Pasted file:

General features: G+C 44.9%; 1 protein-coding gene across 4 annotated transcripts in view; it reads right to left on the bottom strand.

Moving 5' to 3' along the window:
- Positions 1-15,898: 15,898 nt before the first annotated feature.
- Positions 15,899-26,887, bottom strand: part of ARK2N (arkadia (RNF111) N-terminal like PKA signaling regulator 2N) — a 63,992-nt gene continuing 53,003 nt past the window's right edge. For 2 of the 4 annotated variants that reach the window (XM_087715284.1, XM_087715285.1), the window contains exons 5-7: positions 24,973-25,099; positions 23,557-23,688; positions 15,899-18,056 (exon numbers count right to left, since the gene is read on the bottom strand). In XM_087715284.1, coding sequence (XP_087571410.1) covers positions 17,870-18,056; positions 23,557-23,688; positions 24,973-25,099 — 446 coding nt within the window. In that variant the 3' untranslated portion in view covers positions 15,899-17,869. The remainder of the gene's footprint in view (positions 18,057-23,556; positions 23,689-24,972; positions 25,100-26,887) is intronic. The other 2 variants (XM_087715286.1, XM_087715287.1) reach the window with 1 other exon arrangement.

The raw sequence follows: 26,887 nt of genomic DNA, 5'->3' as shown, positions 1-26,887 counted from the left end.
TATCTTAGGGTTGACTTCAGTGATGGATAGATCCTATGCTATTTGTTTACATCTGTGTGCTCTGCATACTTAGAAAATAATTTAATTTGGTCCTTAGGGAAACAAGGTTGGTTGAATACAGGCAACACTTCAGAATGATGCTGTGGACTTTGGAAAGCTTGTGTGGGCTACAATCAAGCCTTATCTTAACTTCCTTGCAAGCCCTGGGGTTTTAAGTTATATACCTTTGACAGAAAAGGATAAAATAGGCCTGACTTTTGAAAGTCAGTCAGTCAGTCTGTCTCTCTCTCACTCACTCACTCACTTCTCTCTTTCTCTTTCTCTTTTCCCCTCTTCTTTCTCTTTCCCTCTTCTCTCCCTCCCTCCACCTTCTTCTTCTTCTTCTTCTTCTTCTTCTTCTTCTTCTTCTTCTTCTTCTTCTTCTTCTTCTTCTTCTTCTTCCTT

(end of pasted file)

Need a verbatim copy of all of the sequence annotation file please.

General features: G+C 44.9%; 1 protein-coding gene across 4 annotated transcripts in view; it reads right to left on the bottom strand.

Moving 5' to 3' along the window:
- Positions 1-15,898: 15,898 nt before the first annotated feature.
- Positions 15,899-26,887, bottom strand: part of ARK2N (arkadia (RNF111) N-terminal like PKA signaling regulator 2N) — a 63,992-nt gene continuing 53,003 nt past the window's right edge. For 2 of the 4 annotated variants that reach the window (XM_087715284.1, XM_087715285.1), the window contains exons 5-7: positions 24,973-25,099; positions 23,557-23,688; positions 15,899-18,056 (exon numbers count right to left, since the gene is read on the bottom strand). In XM_087715284.1, coding sequence (XP_087571410.1) covers positions 17,870-18,056; positions 23,557-23,688; positions 24,973-25,099 — 446 coding nt within the window. In that variant the 3' untranslated portion in view covers positions 15,899-17,869. The remainder of the gene's footprint in view (positions 18,057-23,556; positions 23,689-24,972; positions 25,100-26,887) is intronic. The other 2 variants (XM_087715286.1, XM_087715287.1) reach the window with 1 other exon arrangement.

The raw sequence follows: 26,887 nt of genomic DNA, 5'->3' as shown, positions 1-26,887 counted from the left end.
TATCTTAGGGTTGACTTCAGTGATGGATAGATCCTATGCTATTTGTTTACATCTGTGTGCTCTGCATACTTAGAAAATAATTTAATTTGGTCCTTAGGGAAACAAGGTTGGTTGAATACAGGCAACACTTCAGAATGATGCTGTGGACTTTGGAAAGCTTGTGTGGGCTACAATCAAGCCTTATCTTAACTTCCTTGCAAGCCCTGGGGTTTTAAGTTATATACCTTTGACAGAAAAGGATAAAATAGGCCTGACTTTTGAAAGTCAGTCAGTCAGTCTGTCTCTCTCTCACTCACTCACTCACTTCTCTCTTTCTCTTTCTCTTTTCCCCTCTTCTTTCTCTTTCCCTCTTCTCTCCCTCCCTCCACCTTCTTCTTCTTCTTCTTCTTCTTCTTCTTCTTCTTCTTCTTCTTCTTCTTCTTCTTCTTCTTCTTCTTCTTCCTT